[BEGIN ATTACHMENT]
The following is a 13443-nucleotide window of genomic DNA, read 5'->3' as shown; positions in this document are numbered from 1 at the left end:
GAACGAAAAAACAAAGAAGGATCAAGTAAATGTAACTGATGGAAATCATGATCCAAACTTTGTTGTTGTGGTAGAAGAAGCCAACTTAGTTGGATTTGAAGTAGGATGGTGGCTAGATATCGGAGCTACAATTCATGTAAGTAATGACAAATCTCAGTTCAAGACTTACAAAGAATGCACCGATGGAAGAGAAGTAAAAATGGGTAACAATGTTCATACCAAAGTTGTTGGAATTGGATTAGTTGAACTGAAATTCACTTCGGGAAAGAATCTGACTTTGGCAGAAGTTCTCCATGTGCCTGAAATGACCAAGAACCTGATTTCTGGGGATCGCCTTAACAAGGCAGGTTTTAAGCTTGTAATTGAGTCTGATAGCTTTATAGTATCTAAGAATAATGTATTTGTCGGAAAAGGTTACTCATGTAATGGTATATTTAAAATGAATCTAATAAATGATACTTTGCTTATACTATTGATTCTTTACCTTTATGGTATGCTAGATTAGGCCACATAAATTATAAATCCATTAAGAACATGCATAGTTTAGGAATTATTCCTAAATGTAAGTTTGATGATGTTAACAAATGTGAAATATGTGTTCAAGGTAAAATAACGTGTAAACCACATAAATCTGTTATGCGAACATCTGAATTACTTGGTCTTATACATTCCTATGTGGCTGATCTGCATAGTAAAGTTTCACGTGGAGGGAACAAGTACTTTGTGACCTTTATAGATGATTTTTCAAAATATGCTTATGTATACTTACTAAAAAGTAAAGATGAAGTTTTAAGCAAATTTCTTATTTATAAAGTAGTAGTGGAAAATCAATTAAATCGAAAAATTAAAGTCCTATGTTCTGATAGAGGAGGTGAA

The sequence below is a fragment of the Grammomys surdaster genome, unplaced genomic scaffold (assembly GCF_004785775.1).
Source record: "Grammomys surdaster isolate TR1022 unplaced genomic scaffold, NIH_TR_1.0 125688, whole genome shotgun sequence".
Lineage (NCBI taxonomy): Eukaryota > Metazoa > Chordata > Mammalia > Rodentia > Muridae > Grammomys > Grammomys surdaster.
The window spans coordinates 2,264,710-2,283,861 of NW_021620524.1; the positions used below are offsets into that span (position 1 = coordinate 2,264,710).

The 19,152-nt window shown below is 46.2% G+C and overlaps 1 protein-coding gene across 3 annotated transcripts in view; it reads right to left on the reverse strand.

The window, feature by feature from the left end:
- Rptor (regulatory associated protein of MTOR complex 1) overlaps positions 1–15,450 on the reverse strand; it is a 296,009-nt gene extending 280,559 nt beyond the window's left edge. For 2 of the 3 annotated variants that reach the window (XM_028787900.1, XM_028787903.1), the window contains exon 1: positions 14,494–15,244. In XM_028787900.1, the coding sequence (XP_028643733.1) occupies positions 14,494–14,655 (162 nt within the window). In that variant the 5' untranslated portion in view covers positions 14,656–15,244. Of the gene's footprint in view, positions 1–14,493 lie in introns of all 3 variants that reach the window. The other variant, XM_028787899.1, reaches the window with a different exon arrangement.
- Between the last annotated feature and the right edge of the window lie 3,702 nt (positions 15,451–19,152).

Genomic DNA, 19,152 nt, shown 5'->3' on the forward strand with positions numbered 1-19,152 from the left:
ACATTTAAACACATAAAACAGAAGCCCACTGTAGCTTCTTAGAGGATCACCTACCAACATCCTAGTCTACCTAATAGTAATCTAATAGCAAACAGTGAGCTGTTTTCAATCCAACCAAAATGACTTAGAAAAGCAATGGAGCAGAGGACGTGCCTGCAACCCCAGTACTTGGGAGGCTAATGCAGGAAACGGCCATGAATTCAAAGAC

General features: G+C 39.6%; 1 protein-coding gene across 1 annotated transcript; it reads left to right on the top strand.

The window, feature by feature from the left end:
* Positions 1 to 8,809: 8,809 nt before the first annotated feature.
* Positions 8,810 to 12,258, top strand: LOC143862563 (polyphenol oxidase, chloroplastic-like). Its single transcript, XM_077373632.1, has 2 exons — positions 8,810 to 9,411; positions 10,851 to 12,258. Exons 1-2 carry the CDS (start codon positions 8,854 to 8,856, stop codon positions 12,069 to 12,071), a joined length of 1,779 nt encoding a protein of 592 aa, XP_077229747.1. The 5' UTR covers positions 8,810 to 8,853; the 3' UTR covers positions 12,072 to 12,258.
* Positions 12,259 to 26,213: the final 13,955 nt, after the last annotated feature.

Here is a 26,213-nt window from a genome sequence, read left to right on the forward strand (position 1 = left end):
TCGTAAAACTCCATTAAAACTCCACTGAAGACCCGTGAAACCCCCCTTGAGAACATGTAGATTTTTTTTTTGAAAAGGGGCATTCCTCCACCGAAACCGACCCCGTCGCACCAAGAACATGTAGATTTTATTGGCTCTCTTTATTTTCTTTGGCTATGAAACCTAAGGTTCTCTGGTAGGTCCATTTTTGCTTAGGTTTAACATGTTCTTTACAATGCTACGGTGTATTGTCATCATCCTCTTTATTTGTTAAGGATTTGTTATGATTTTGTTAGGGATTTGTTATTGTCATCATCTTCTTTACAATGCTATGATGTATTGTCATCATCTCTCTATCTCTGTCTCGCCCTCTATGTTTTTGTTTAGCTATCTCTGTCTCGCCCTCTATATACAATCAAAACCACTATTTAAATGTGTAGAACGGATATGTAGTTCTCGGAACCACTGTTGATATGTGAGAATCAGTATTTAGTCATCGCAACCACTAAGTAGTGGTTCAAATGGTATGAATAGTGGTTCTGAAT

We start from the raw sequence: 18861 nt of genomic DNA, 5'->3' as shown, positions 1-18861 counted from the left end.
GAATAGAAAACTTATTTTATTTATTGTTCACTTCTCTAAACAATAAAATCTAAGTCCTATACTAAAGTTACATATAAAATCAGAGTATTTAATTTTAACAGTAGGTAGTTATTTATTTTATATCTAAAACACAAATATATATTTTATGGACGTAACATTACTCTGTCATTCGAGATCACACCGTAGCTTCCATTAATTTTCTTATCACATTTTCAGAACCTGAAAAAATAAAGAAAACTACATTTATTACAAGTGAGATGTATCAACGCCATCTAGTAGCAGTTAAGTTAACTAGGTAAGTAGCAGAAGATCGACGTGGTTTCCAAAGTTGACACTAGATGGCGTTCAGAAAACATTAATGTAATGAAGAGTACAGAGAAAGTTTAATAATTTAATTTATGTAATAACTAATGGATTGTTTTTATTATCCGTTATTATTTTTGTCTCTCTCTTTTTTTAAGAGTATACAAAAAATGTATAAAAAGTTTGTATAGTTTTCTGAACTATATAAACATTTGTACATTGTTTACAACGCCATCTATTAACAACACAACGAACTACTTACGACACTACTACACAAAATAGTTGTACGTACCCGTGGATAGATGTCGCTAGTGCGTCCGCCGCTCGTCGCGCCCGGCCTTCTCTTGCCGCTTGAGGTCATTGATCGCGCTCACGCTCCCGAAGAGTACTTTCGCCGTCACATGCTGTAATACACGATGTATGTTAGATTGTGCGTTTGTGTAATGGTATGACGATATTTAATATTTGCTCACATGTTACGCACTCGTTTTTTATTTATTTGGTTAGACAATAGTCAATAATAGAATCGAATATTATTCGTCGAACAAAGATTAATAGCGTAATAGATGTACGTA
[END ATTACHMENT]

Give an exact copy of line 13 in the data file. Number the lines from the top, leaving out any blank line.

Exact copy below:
General features: G+C 39.6%; 1 protein-coding gene across 1 annotated transcript; it reads left to right on the top strand.